Music Therapy Activities for Alzheimer’s Patients in San Francisco: A Caregiver’s Guide

Music Therapy Activities for Alzheimer's PatientsSo much of the art that permeates this country comes from California, from its rich soils and endless vistas. It’s a land of relentless creativity in art, literature, film, and, of course, music. California outsized role in creating American culture makes the galloping prevalence of Alzheimer’s in the state seem particularly cruel.

But it might be that same art, particularly music, that can help find a way to mitigate the impact of Alzheimer’s disease by restoring memory and creating new growth from roots long thought to be dead. Music therapy for Alzheimer’s patients in San Francisco and the Bay Area can use some of this amazing culture to bring people back, even if only for a few moments, from the devastating shadow lands of this disease.

There are songs inside of us. Music therapy can bring them out. For caregivers of older adults beginning to suffer from Alzheimer’s, looking into this both radical and simple therapy could be the greatest gift you give your loved one. You’re giving them the gift of self.

Alzheimer’s in America

More than 500,000 people in California suffer from Alzheimer’s making up nearly 10% of the nation’s total. Of the 5.2 million people with the disease, all except for 200,000 are over the age of 65 (though there could be hundreds of thousands of undiagnosed cases of early-onset Alzheimer’s, which is its own tragedy).

Right now, 13% of adults over 65 have Alzheimer’s, and that number swells to 50% after the age of 85. These figures are going to continue to grow as the Baby Boomer generation ages. Someone is diagnosed with Alzheimer’s every 71 seconds in America. That will move to 33 seconds by 2050.

There is still no cure for this disease that has impacted people you know. There’s no cutoff, no target. As Gene Wilder showed, it can attack even the most creative and lively people. But that very creativity may help to lessen its terrible weight.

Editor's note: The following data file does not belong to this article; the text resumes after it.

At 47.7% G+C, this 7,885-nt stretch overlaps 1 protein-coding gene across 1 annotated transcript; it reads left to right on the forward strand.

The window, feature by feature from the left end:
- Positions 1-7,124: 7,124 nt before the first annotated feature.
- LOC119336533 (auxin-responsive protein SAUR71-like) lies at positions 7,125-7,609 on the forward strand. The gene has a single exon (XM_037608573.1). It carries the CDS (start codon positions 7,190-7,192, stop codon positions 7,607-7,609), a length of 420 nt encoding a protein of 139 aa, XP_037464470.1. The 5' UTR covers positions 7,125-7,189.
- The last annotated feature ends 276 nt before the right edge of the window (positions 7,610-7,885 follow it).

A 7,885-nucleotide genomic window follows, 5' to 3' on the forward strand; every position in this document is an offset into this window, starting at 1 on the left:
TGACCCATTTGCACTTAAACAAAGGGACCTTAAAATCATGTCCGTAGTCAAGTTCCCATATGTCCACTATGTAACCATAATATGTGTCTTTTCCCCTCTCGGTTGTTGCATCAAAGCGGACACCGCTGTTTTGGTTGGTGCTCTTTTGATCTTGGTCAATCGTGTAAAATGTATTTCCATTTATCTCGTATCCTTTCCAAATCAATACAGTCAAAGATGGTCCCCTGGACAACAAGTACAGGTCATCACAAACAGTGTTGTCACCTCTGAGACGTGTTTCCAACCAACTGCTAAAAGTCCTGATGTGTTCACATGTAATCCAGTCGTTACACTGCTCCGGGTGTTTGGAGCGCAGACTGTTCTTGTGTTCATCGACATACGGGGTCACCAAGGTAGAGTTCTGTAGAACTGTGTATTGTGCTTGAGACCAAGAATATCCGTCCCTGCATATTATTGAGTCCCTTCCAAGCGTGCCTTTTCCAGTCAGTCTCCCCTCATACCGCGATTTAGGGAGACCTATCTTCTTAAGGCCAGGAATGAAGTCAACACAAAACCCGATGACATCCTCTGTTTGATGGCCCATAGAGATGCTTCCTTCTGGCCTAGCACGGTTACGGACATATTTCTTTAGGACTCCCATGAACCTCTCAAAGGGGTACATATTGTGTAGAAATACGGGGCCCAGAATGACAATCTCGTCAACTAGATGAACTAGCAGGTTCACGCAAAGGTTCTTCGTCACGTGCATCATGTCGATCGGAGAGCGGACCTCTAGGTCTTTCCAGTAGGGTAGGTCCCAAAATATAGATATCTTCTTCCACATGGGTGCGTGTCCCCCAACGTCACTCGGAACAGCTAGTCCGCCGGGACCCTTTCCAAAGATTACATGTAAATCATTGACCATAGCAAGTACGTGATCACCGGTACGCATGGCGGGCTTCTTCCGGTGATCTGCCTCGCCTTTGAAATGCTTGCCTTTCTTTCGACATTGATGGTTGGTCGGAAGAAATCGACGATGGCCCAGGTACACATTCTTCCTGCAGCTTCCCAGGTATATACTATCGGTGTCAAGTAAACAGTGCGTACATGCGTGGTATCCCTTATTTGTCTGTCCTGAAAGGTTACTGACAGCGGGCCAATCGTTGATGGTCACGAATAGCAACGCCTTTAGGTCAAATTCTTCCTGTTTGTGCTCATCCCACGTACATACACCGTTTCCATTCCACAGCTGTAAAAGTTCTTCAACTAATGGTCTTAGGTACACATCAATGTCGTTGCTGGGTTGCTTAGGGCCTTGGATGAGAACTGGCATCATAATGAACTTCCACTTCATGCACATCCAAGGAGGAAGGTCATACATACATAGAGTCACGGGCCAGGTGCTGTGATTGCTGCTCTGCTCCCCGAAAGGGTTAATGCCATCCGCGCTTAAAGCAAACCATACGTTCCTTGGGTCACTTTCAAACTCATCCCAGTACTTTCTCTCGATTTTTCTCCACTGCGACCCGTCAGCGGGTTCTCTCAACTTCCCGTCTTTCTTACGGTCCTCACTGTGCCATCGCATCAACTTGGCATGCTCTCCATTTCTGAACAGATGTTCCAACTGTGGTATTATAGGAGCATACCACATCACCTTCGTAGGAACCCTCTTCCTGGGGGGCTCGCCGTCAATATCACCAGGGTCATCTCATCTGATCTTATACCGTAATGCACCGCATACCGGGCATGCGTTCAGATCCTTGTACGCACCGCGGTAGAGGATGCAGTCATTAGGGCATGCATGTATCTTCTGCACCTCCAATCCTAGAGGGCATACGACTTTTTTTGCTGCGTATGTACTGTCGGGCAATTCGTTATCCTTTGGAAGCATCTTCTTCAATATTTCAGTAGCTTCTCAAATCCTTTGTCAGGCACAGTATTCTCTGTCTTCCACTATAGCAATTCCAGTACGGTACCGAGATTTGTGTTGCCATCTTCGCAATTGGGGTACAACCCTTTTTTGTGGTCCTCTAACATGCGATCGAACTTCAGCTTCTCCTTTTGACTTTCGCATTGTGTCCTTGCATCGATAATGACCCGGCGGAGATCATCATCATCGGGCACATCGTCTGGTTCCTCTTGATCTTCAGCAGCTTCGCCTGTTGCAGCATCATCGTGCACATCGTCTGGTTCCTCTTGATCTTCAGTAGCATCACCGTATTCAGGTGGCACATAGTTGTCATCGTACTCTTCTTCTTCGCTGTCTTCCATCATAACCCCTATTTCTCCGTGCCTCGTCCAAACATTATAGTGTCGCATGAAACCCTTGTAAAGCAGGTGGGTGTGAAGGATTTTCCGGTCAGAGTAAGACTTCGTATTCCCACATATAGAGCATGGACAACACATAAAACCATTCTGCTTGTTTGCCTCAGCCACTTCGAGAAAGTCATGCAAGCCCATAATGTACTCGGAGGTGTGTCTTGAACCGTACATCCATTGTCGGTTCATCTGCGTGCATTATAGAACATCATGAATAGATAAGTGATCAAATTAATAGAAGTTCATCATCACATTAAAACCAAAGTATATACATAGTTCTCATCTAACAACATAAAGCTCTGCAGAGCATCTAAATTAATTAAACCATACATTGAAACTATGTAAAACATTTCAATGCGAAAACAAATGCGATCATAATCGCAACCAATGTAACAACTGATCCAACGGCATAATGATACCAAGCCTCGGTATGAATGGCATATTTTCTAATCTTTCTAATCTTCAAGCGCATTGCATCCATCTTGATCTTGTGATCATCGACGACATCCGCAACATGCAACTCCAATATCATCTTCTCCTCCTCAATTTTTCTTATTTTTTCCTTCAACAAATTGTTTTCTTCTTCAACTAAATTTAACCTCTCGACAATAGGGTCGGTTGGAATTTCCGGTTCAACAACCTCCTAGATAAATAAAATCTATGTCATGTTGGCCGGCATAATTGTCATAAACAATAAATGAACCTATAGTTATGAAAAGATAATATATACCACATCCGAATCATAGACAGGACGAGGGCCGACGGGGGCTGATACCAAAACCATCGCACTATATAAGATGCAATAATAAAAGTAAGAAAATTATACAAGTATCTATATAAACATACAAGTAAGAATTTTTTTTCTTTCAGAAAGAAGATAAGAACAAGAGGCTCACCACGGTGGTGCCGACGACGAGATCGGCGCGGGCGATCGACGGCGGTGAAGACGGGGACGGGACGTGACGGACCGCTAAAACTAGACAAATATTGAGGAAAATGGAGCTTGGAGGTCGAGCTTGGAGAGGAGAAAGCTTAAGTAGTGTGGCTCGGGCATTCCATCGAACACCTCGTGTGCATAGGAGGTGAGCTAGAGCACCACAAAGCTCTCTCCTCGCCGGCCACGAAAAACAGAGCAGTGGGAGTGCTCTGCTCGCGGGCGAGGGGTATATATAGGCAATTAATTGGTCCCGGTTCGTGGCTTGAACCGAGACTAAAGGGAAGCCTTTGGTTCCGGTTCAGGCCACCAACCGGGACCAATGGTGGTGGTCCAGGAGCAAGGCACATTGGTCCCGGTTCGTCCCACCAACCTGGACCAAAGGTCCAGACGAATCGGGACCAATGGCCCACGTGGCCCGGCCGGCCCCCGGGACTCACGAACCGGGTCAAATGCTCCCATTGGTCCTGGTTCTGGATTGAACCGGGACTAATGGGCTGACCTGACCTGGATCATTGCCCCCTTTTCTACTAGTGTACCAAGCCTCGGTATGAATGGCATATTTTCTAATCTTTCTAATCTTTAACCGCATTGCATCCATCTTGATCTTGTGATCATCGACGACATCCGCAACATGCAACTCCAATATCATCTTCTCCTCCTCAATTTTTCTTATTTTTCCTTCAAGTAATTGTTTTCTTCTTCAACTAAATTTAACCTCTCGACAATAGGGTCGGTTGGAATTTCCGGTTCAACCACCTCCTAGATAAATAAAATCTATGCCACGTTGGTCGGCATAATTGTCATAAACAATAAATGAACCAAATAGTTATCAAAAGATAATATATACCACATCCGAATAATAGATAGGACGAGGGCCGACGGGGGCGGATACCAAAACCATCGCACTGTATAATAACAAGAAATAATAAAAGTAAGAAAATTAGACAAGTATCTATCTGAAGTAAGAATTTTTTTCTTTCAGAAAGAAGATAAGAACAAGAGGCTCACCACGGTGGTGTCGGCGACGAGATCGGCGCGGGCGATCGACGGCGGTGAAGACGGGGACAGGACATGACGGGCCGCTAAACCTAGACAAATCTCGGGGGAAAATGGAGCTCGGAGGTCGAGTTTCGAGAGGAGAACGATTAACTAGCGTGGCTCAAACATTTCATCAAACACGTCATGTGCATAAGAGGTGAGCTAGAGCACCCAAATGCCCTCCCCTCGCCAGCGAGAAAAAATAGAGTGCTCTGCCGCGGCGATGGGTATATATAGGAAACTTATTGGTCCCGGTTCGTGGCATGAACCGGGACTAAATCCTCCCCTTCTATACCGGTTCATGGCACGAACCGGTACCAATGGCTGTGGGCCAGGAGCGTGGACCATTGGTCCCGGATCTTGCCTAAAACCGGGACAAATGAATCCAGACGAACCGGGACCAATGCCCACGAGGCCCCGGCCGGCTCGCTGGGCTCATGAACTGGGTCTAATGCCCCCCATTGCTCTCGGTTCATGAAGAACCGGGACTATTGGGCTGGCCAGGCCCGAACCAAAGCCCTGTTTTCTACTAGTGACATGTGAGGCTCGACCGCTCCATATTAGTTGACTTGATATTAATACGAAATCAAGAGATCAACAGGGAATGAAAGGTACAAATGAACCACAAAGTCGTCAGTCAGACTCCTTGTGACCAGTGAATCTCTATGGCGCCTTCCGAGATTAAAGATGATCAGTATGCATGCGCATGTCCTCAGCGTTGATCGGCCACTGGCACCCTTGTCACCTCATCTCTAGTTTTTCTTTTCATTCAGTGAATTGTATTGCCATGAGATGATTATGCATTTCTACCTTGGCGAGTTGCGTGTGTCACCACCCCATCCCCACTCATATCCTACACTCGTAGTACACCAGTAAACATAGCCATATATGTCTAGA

How Music Therapy Benefits Alzheimer’s Patients

We already know how important music can be to older adults. We’ve encouraged caregivers to promote moving to music, an activity that stimulates the mind and the rest of the body. It is that stimulation, the connection between mind and body, that is one of the reasons why music therapy for Alzheimer’s patients is so promising.

Music seems to have a way to reach deep into people with neurological impairments. There is something about the mathematics of rhythm that stimulates the brain and awakens dormant areas. Music therapy has been shown to:

  • Improve the mood of patients with dementia
  • Boost cognitive skills (which is why learning an instrument can be a great idea for older adults)
  • Reduce the need for anti-psychotic drugs
  • “Wake” people

It is the last that might be the most seemingly miraculous. Doctors and family members have reported that playing memory-filled music can actually bring someone back while they are listening. The music of their younger years can awaken a personality that was long dormant. It is only temporary, but there is research being done to see if music can consistently repair synapses that hadn’t been connecting.